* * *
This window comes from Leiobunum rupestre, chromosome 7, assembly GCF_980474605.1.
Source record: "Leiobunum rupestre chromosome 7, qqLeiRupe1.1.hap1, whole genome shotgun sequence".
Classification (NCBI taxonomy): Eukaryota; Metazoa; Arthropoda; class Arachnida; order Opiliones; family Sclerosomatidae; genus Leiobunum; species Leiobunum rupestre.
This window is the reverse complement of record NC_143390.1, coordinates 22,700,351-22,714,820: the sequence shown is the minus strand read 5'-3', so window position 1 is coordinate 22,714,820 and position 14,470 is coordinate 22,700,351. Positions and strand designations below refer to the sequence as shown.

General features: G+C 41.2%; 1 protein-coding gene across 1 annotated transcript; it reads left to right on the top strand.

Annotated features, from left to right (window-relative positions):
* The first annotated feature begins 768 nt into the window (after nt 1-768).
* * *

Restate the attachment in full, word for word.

This window comes from Leiobunum rupestre, chromosome 7, assembly GCF_980474605.1.
Source record: "Leiobunum rupestre chromosome 7, qqLeiRupe1.1.hap1, whole genome shotgun sequence".
Classification (NCBI taxonomy): Eukaryota; Metazoa; Arthropoda; class Arachnida; order Opiliones; family Sclerosomatidae; genus Leiobunum; species Leiobunum rupestre.
This window is the reverse complement of record NC_143390.1, coordinates 22,700,351-22,714,820: the sequence shown is the minus strand read 5'-3', so window position 1 is coordinate 22,714,820 and position 14,470 is coordinate 22,700,351. Positions and strand designations below refer to the sequence as shown.

General features: G+C 41.2%; 1 protein-coding gene across 1 annotated transcript; it reads left to right on the top strand.

Annotated features, from left to right (window-relative positions):
* The first annotated feature begins 768 nt into the window (after nt 1-768).